The Spectator

The Spectator at war: A treat from a German private

From The Spectator, 26 September 1914:

Excellent use is made of captured documents, and we are treated to excerpts from a letter by a German private which deals with the fighting capacity of the British soldier:— “With the English troops we have great difficulties. They have a queer way of causing losses to the enemy. They make good trenches, in which they wait patiently. They carefully measure the ranges for their rifle fire, and they then open a truly hellish fire on the unsuspecting cavalry. This was the reason that we had such heavy losses. . . . According to our officers, the English striking forces are exhausted. The English people never really wanted war.”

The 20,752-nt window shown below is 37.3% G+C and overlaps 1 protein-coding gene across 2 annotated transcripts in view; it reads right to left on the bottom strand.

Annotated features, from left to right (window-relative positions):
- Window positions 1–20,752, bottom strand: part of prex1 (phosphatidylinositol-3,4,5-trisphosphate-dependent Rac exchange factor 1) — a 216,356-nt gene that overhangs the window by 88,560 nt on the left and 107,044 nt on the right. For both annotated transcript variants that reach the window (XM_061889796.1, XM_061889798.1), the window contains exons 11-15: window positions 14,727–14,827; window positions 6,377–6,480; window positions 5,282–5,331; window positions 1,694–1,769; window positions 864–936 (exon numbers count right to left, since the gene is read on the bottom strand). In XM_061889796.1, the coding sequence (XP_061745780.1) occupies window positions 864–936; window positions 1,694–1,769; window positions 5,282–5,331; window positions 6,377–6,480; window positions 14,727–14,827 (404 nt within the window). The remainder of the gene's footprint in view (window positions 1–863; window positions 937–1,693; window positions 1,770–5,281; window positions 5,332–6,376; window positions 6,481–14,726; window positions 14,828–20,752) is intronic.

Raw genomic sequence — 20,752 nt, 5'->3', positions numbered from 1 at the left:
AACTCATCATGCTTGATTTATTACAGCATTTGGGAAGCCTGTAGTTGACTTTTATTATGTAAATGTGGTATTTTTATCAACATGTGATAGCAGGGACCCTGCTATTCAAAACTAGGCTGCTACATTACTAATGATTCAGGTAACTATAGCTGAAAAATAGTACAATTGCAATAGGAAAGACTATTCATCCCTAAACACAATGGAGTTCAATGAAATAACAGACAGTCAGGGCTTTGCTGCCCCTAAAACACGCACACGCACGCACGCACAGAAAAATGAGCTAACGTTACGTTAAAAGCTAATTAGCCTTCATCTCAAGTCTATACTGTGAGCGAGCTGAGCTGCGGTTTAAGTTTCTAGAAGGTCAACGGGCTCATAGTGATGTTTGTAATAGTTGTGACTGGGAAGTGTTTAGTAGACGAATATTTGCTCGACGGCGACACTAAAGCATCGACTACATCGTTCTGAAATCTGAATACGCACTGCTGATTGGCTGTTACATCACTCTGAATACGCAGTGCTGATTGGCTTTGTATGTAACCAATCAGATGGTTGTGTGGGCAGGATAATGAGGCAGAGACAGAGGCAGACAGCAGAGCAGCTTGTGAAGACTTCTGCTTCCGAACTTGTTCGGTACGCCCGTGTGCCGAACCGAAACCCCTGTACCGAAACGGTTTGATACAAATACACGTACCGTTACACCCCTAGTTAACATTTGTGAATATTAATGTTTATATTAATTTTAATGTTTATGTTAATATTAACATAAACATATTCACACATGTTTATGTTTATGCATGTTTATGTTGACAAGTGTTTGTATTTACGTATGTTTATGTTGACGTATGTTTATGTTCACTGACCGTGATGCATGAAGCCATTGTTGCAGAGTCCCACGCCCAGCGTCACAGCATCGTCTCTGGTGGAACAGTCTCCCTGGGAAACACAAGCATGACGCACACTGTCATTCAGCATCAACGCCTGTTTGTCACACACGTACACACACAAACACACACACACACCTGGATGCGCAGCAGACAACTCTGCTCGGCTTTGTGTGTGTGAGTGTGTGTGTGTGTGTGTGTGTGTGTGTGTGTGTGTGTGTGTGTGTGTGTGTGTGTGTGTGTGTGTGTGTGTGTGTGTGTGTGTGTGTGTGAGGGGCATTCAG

Here is a striking tribute to the good training of the British troops, taken from a letter written by a German major: ” The English are marvellously trained in making use of the ground. One never sees them, and one is constantly under fire.” His final conclusion is: “If we first beat the English, the French resistance will soon be broken.” We would not be too sure if we were the Germans. Our gallant allies will, we believe, if compelled, prove excellent “stickers.”

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